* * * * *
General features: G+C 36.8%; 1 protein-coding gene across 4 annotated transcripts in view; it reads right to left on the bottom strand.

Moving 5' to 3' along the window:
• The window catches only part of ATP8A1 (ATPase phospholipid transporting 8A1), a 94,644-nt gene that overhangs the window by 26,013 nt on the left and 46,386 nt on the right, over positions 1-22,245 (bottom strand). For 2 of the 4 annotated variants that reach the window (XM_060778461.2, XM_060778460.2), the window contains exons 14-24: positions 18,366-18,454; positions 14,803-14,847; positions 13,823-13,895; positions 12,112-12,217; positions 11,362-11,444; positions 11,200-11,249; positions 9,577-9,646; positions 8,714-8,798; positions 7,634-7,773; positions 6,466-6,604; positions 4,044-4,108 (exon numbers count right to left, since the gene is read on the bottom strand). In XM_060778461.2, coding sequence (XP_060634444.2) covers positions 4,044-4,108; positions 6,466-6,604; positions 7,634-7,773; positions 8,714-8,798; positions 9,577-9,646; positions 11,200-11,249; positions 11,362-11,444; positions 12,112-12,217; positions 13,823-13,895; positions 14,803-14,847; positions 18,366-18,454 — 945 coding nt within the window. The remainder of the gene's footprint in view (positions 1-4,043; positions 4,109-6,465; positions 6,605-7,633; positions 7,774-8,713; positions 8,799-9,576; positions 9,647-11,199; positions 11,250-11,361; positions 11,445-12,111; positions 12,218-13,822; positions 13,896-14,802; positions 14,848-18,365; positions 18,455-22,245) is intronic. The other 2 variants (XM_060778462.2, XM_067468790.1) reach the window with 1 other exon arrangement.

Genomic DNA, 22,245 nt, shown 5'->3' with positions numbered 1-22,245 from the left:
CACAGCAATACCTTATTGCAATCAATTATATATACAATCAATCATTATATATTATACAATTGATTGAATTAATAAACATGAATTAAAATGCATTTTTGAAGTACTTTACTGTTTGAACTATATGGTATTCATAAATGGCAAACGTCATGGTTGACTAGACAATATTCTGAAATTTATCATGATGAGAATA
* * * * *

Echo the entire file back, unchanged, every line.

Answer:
General features: G+C 36.8%; 1 protein-coding gene across 4 annotated transcripts in view; it reads right to left on the bottom strand.

Moving 5' to 3' along the window:
• The window catches only part of ATP8A1 (ATPase phospholipid transporting 8A1), a 94,644-nt gene that overhangs the window by 26,013 nt on the left and 46,386 nt on the right, over positions 1-22,245 (bottom strand). For 2 of the 4 annotated variants that reach the window (XM_060778461.2, XM_060778460.2), the window contains exons 14-24: positions 18,366-18,454; positions 14,803-14,847; positions 13,823-13,895; positions 12,112-12,217; positions 11,362-11,444; positions 11,200-11,249; positions 9,577-9,646; positions 8,714-8,798; positions 7,634-7,773; positions 6,466-6,604; positions 4,044-4,108 (exon numbers count right to left, since the gene is read on the bottom strand). In XM_060778461.2, coding sequence (XP_060634444.2) covers positions 4,044-4,108; positions 6,466-6,604; positions 7,634-7,773; positions 8,714-8,798; positions 9,577-9,646; positions 11,200-11,249; positions 11,362-11,444; positions 12,112-12,217; positions 13,823-13,895; positions 14,803-14,847; positions 18,366-18,454 — 945 coding nt within the window. The remainder of the gene's footprint in view (positions 1-4,043; positions 4,109-6,465; positions 6,605-7,633; positions 7,774-8,713; positions 8,799-9,576; positions 9,647-11,199; positions 11,250-11,361; positions 11,445-12,111; positions 12,218-13,822; positions 13,896-14,802; positions 14,848-18,365; positions 18,455-22,245) is intronic. The other 2 variants (XM_060778462.2, XM_067468790.1) reach the window with 1 other exon arrangement.

Genomic DNA, 22,245 nt, shown 5'->3' with positions numbered 1-22,245 from the left:
CACAGCAATACCTTATTGCAATCAATTATATATACAATCAATCATTATATATTATACAATTGATTGAATTAATAAACATGAATTAAAATGCATTTTTGAAGTACTTTACTGTTTGAACTATATGGTATTCATAAATGGCAAACGTCATGGTTGACTAGACAATATTCTGAAATTTATCATGATGAGAATA